A balustraded terrace is set against and beneath the western facade of the house. At its northern end a flight of steps leads west down to the rose garden, a narrow lawn set with rose beds, with a stone-built summerhouse at its western end. The bowling green lies below the southern edge of this garden, beyond a yew hedge. On the north side of the rose garden a gateway leads onto a lawn decorated with a fountain in the form of a raised bowl and lead statuette, set against an informal backdrop of shrubs.

The top terrace below the south front extends eastwards as a long straight walk which eventually leads to the walled kitchen garden. The area between the walk and the drive to the north is planted with a screen of shrubs, the path being bordered by wide grass verges, backed by hedging in front of woodland. The walk continues through the kitchen garden focusing on the conservatory which is the southernmost building in a range of glass-houses lining the north and east walls.


The kitchen garden forms an integral part of the decorative gardens, and this is reflected in the quality of detailing and construction of the boundary walls and gates, and by its considered interior layout. In the centre of the garden, on the line of the west-east axis, the main paths focus on a circular dipping well surrounded by a framework of trained fruit trees. Further to the east, beyond the kitchen garden, are the stables, bothy and the head gardener's house, carefully designed to form a part of the overall design.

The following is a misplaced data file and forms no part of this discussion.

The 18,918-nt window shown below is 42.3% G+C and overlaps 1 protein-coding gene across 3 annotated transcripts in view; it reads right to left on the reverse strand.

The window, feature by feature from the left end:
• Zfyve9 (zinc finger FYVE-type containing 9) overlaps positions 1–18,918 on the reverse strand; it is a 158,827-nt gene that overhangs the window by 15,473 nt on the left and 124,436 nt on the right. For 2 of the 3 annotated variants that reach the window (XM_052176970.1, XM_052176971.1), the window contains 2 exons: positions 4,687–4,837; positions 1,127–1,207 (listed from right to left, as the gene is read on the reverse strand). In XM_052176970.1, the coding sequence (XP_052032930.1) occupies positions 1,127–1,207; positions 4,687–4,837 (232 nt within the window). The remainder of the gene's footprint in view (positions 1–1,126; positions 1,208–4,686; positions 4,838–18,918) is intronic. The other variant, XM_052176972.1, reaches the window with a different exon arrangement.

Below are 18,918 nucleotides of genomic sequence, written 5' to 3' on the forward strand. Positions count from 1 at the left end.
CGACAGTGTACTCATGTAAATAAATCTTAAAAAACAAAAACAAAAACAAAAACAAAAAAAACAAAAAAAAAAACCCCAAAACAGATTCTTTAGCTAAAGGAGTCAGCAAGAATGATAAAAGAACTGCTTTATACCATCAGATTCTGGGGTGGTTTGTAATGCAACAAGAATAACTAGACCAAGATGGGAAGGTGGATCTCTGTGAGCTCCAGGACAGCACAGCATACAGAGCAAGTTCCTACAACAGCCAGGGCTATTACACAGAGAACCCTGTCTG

Printed material

G Beard, Thomas H Mawson (1976), p 67

T H Mawson, The Life and Work of an English Landscape Architect, pp 69-74, 238-240, n. 17, 18

T H Mawson, The Art and Craft of Garden Making (3rd edn 1907), (4th edn 1912) and (5th edn 1926)

Country Life, v.28 (1910), pp 934-940

Journal of Horticulture and Cottage Gardener N.S., v.55 (1907) pp 372-375

Building News, v.83 (1902), p 46

Architect and Builder's Journal, v.34 (1911), pp 82, 99

Architectural Record, v.27, p 322

Architectural Review, v.28, (1910), pp 69-70


OS 6" to 1 mile 2nd edition, published 1911

Description written: July 1992

Revised: January 2000

Visitor Access, Directions & Contacts

The following is from the Register of Parks and Gardens of Special Historic Interest. For the most up-to-date Register entry, please visit the The National Heritage List for England (NHLE):


The estate was newly laid out, during the early 1900s for Douglas W Freshfield, a geographer an President of the Alpine Club. Freshfield employed Thomas Hayton Mawson (1861-1933) to design the formal gardens and pleasure grounds which were then built by Mawson using the family firm Mawson Brothers, as contractors. Mawson took great care not to destroy or detract from the dominating natural character of the surrounding forest, describing how he considered that 'the results justified the methods' (see Mawson's 'Life and Work'). His work at Wych Cross Place was considered one of his best achievements and was greatly commended during the 1910s in contemporary journals.

Although some simplification of the planting has taken place and the pergola has been removed the majority of Mawson's scheme has remained unaltered. The site remains in private ownership.


  • 20th Century (1901 to 1932)
  • Early 20th Century (1901 to 1932)
Associated People
Features & Designations


  • The National Heritage List for England: Register of Parks and Gardens

  • Reference: GD1494
  • Grade: II*




  • Formal garden
  • Gardens
Key Information






20th Century (1901 to 1932)





Civil Parish

East Grinstead